Presentation on theme: "Recidivism and Impulsivity Among Adolescents Who Offend Sexually Christina Wilder, PsyD June 8, 2009."— Presentation transcript:
Recidivism and Impulsivity Among Adolescents Who Offend Sexually Christina Wilder, PsyD June 8, 2009
Acknowledgements and Disclosures Acknowledgements Frank DiCataldo, Alejandro Leguizamo, William Hazelett, Rachel Kalbeitzer, and Roger William students Disclosures I have no actual or potential conflicts of interest in relation to this presentation.
Objectives 1. Appreciate the existing research on rates and risk factors, including impulsivity, of recidivism among adolescents who offend sexually 2. Describe a risk assessment measure for juvenile sex offenders (the ERASOR) and a general violence risk assessment measure for adolescents (the YLS/CMI) 3. Discuss a study underway to examine the predictive validity of the ERASOR and the YLS/CMI, as well as clinical factors, such as impulsivity 4. Provide implications for treatment of adolescents who offend sexually
Definitions Sex Offense: purposeful sexual contact without consent by physical, verbal, or other force (APA, 1999) Juvenile: under the age of 18 years
Prevalence 2-4% of adolescent males admit to committing sexually assaultive behaviors 20% of all rapes and 30-50% of all child molestations are perpetrated by adolescent males An estimated 70,000 boys and 110,000 girls are victims of sexual offenses by adolescents AACAP, 1999
Impact: Registry Wetterling Act Megans Law Pam Lychner Act National Sex Offender Registry (NSOR) Adam Walsh Act of 2006 There is no federal requirement to register juvenile sex offenders Currently 38 states register juveniles convicted of a sex offense
States Registering Juveniles without Restrictions Adopted from http://www.adolpsych.org/presentations/Frierson_TheInclusionofJuvenileSexOffenders.pdf
Impact: SVP Laws 18 states have passed SVP laws - At least 8 of the 18 allow juveniles to be committed -All 18 allow commitment based on juvenile sex offenses
Impact: Massachusetts Sex offenders comprise about 5% of the juveniles committed to DYS in MA but a. take up 50% of the secure treatment beds b. comprise about 25% of all mental health referrals c. are overly represented in residential treatment programs if released to the community Zaitchik, M. (2005)
Theories –Gottredson and Hirschi –Marshall and Barbaree –Ward and Siegart –Becker and Kaplan Barbaree & Marshall, 2006
Recidivism 50% lifetime recidivism including sexual and nonsexual offenses 8-30% lifetime sexual recidivism, with most studies around 10-15% (Righthand & Welch, 2006) Lower recidivism rates among treated juveniles than treated adults (Alexander, 1999) Lower recidivism rates among treated juveniles compared to untreated juveniles (Worling, 2001)
General Characteristics Heterogeneous group with diverse characteristics and needs but generally - male - first offense prior to age 15 - known victim - demonstrate arousal to wide range of stimuli - most common sexually offensive behavior is fondling
Empirically Supported Risk Factors 1.Deviant sexual interest 2.Prior legal sanctions for a sexual assault 3.Two or more past victims 4.Social isolation Barbaree & Marshall, 2006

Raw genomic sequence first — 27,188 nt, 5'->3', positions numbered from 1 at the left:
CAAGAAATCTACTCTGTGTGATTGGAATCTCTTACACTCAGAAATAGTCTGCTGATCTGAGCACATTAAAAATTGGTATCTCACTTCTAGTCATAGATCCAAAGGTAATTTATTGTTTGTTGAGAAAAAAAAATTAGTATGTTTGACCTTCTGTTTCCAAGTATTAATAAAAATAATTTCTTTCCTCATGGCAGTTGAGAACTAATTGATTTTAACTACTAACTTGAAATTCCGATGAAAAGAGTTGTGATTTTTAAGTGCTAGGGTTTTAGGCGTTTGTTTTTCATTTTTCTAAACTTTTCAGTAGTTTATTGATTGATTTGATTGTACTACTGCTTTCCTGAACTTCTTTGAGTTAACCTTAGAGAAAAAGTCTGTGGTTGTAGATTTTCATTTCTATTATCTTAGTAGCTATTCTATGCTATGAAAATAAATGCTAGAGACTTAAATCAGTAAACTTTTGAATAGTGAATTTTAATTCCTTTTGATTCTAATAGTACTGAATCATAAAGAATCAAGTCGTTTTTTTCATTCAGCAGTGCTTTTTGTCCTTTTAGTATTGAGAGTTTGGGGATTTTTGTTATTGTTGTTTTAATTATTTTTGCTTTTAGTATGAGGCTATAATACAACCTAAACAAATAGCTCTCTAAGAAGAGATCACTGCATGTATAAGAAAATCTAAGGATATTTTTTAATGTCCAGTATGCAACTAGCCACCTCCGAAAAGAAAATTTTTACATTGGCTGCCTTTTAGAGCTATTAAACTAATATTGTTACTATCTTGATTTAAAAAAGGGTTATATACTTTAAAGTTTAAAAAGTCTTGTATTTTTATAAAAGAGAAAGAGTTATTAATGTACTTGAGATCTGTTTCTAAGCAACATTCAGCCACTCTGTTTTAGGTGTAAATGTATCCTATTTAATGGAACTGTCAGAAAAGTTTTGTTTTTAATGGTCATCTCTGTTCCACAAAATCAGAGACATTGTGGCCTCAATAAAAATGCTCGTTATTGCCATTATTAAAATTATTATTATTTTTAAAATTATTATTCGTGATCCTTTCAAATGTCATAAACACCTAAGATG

Promising Risk Factors 1.Incomplete sex offender treatment 2.Problematic parent-child relationships 3.Attitudes support of sexual offending Barbaree & Marshall, 2006
Possible Risk Factors 1.High stress family 2.School problems 3.Antisocial interpersonal orientation 4.Interpersonal aggression 5.Negative peer associations 6.Sexual preoccupation 7.Male victim 8.Child victim 9.Threats, violence, or weapons during sexual offense 10.Environment supportive of reoffense 11.Impulsivity Barbaree & Marshall, 2006
Impulsivity as a Risk Factor Solo offenders are more impulsive than group offenders (Bijleveld & Hendriks, 2003) Scale II (Impulsivity/Antisocial Behavior) on the JSOAP differentiated those who reoffend in some way from those who did not reoffend Impulsivity or impulsive lifestyle increased likelihood of a new arrest, conviction, or parole violation among 14-19 year olds (Miner, 2002) High incidence of ADHD among juvenile sex offenders (Kavoussi, Kaplan, & Becker, 1988)
ERASOR The Estimated Risk of Adolescent Sexual Offense Recidivism (ERASOR; Worling and Curwen, 2001) Second most utilized risk assessment measure for juveniles who sexually offend An empirically guided checklist to aid clinical assessment Intended for juveniles 12-18 with a history of at least 1 previous sexual assault
ERASOR 25 items; 9 historical and 16 dynamic 5 categories Sexual Interests, Attitudes, and Behaviors Historical Sexual Assaults Psychosocial Functioning Family/Environmental Functioning Treatment Items are rated present, possibly/partially present, not present, or unknown No total score, but clinicians give a low, medium, or high clinical rating
ERASOR Reliability - ICC at or above.70 for 22 out of the 25 items - ICC of.75 for the total ERASOR score - ICC of.91 for clinical judgments Validity - Moderately effective at differentiating adolescents known to offend after sanctioned by adult versus those who had never been sanctioned - Differentiated adolescents at community-based clinics from those in specialized residential facilities - No predictive validity studies to date Worling, 2004
YLS/CMI Youth Level of Service/Case Management Inventory (YLS/CMI; Hoge and Andrews, 2002) Designed to identify risks and needs of juvenile delinquents or offenders for treatment or case planning Used by probation officers, caseworkers, psychologists Requires a clinical interview Intended for youth ages 12 to 18
YLS/CMI 42 items 8 Domains a. Prior and Current Offenses b. Family Circumstances/Parenting c. Education/Employment d. Peer Relations e. Substance Use f. Leisure/Recreation g. Personality/Behavior h. Attitudes/Orientation Scoring is dichotomous Higher score equals greater recidivism
YLS/CMI Reliability - ICCs ranged from.61 (peer relations) to.85 (education/employment) across 7 of the 8 scales (no data for prior/current offenses) - ICC of.91 for total score Validity - Concurrent validity with the Total Problem and Externalizing scores on the Child Behavior Checklist and the Conduct Disorder score on the Disruptive Behavior Disorder Rating Scales - ROC of.61 for any reoffense and.67 for serious reoffense Schmidt, Hoge, & Gomes (2005); Rowe (2002)